Carl Sandburg

Carl Sandburg

Carl Sandburg was born in Galesburg, Illinois on 6th January, 1878. Sandburg's parents, August and Clara Anderson Sandburg, were Swedish immigrants and at the age of thirteen left school and found work as a labourer. He also worked as a bricklayer and a truck driver.

In 1897 Sandburg became a hobo. Has one biographer has pointed out: "His experiences working and traveling greatly influenced his writing and political views. As a hobo he learned a number of folk songs, which he later performed at speaking engagements. He saw first-hand the sharp contrast between rich and poor, a dichotomy that instilled in him a distrust of capitalism."

After fighting in the Spanish-American War he returned to Galesburg and studied at Lombard College while working as a fireman. He joined the Poor Writers' Club, a literary organization formed by Lombard professor Philip Green Wright. Members met to read and criticize each other's work and Wright immediately recognized Sandburg's talent and encouraged him to continue to write. Wright paid for the publication of Sandburg's first volume of poetry, Reckless Ecstasy, in 1904.

After college, Sandburg moved to Wisconsin, where he worked as an advertising writer. By this time Sandburg was a committed socialist and in 1907 he met Lilian Steichen, the sister of the photographer Edward Steichen, at the Social Democratic Party office. They married the following year and over the next few years Lilian (he called her Paula) gave birth to three daughters (Margaret, Janet, and Helga). Sandburg was also district organizer of the American Socialist Party and in 1910 became secretary to Emil Seidel, the socialist mayor of Milwaukee.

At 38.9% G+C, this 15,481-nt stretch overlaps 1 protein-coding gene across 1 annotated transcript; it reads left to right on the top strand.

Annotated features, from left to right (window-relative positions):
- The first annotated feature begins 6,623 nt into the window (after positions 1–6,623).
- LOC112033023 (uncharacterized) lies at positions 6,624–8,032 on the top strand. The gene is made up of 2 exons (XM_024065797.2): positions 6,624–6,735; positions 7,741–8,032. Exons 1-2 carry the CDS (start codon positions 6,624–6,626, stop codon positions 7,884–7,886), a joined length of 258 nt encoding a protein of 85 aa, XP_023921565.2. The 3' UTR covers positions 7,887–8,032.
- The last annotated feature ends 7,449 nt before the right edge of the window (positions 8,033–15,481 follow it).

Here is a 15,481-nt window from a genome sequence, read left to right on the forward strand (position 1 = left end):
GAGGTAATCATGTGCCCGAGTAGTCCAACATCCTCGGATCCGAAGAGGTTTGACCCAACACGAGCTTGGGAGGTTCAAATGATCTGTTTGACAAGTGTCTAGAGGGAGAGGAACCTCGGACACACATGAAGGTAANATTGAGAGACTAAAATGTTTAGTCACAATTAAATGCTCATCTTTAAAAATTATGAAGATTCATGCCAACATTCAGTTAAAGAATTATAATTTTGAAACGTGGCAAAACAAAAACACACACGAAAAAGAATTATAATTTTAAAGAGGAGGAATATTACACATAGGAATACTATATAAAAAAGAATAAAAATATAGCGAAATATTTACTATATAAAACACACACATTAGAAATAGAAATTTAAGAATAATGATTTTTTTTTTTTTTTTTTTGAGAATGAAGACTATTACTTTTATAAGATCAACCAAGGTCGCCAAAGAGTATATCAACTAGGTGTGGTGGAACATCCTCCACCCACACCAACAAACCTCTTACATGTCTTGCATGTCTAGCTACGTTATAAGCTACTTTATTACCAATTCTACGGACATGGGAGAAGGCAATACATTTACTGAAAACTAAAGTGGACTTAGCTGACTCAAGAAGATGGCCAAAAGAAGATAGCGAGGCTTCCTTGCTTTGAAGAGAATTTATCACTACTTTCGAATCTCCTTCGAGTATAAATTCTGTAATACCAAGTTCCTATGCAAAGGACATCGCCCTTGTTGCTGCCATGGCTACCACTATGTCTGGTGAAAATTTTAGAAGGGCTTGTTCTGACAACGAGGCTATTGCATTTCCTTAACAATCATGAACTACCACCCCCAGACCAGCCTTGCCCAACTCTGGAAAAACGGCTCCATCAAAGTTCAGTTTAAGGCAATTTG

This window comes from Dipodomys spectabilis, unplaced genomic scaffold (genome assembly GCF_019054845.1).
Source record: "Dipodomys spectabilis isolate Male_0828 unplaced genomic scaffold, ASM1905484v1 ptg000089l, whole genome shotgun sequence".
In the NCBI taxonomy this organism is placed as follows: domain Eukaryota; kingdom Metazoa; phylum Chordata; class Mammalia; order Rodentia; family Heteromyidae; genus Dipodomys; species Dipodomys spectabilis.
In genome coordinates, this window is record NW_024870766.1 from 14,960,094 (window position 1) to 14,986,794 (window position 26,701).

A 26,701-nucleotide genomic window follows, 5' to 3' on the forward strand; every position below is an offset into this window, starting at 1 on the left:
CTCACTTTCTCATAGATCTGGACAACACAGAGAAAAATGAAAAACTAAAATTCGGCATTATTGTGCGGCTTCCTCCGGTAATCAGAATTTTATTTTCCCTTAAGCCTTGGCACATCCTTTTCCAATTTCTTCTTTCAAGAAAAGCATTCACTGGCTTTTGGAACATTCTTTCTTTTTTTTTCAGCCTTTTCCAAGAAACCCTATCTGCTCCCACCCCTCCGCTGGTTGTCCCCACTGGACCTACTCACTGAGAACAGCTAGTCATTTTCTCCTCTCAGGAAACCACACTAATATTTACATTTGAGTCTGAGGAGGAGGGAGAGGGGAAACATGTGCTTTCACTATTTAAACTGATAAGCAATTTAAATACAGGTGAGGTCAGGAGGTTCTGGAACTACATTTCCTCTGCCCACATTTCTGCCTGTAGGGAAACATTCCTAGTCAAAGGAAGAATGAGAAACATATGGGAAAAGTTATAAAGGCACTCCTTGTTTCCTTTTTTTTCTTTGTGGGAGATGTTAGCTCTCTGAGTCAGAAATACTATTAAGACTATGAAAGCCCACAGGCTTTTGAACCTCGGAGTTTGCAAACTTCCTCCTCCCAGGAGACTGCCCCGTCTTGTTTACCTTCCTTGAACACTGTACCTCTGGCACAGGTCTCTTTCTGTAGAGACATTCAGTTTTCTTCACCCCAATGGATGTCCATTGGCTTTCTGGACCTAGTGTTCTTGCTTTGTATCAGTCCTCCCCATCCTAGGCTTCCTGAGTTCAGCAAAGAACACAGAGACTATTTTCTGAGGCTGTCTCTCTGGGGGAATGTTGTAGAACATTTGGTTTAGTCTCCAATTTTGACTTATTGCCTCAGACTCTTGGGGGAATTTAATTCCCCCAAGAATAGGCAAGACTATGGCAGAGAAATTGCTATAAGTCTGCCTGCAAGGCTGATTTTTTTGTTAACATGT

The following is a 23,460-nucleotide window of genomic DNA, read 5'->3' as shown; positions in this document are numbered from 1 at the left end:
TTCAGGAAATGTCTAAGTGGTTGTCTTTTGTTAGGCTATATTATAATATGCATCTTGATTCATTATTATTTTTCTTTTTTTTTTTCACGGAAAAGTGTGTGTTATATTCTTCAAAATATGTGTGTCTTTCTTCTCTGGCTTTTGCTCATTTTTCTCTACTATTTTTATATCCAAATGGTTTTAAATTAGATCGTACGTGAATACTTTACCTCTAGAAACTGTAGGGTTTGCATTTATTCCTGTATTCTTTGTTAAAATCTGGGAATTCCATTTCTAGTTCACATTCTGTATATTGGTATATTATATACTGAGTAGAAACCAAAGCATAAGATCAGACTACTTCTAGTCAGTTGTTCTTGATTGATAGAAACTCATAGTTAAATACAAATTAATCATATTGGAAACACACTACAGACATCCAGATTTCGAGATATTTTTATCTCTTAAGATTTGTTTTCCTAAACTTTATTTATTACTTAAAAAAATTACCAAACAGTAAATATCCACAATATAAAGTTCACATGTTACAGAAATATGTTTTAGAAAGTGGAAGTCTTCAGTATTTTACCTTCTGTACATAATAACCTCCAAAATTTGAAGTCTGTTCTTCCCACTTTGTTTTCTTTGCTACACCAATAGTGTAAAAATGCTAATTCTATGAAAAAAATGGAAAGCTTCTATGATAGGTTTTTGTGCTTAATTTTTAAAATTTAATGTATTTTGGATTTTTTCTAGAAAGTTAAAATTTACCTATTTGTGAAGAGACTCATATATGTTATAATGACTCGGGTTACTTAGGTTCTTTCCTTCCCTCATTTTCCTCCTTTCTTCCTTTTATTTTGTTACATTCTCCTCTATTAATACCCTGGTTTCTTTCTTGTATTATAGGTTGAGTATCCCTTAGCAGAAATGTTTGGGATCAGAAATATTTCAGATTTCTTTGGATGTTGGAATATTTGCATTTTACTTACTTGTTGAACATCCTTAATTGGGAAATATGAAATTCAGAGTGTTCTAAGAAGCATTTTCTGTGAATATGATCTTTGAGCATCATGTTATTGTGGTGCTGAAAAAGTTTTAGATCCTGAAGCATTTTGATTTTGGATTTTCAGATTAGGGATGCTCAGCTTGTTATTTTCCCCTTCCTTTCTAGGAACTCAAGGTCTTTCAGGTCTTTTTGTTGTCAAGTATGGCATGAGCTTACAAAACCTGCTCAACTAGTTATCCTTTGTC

Sandburg became a freelance journalist and eventually was employed by the Chicago Daily News where he met another aspiring writer, Ben Hecht. Other friends during this period included Theodore Dreiser, Sherwood Anderson, and Edgar Lee Masters. He also produced articles for the International Socialist Review, a journal published by Charles Hope Kerr in Chicago.

In 1911 E. W. Scripps decided to publish a newspaper that was completely free of advertising. The tabloid-sized newspaper was called The Day Book, and at a penny a copy, it aimed for a working-class market, crusading for higher wages, more unions, safer factories, lower streetcar fares, and women’s right to vote. It also tackled the important stories ignored by most other dailies. Carl Sandburg was employed by Scripps in 1913. As a socialist, Sandburg enjoyed working for the The Day Book. According to Duane C. S. Stoltzfus, the author of Freedom from Advertising (2007): "The Day Book served as an important ally of workers, a keen watchdog on advertisers, and it redefined news by providing an example of a paper that treated its readers first as citizens with rights rather than simply as consumers." The newspaper ceased publication in 1917.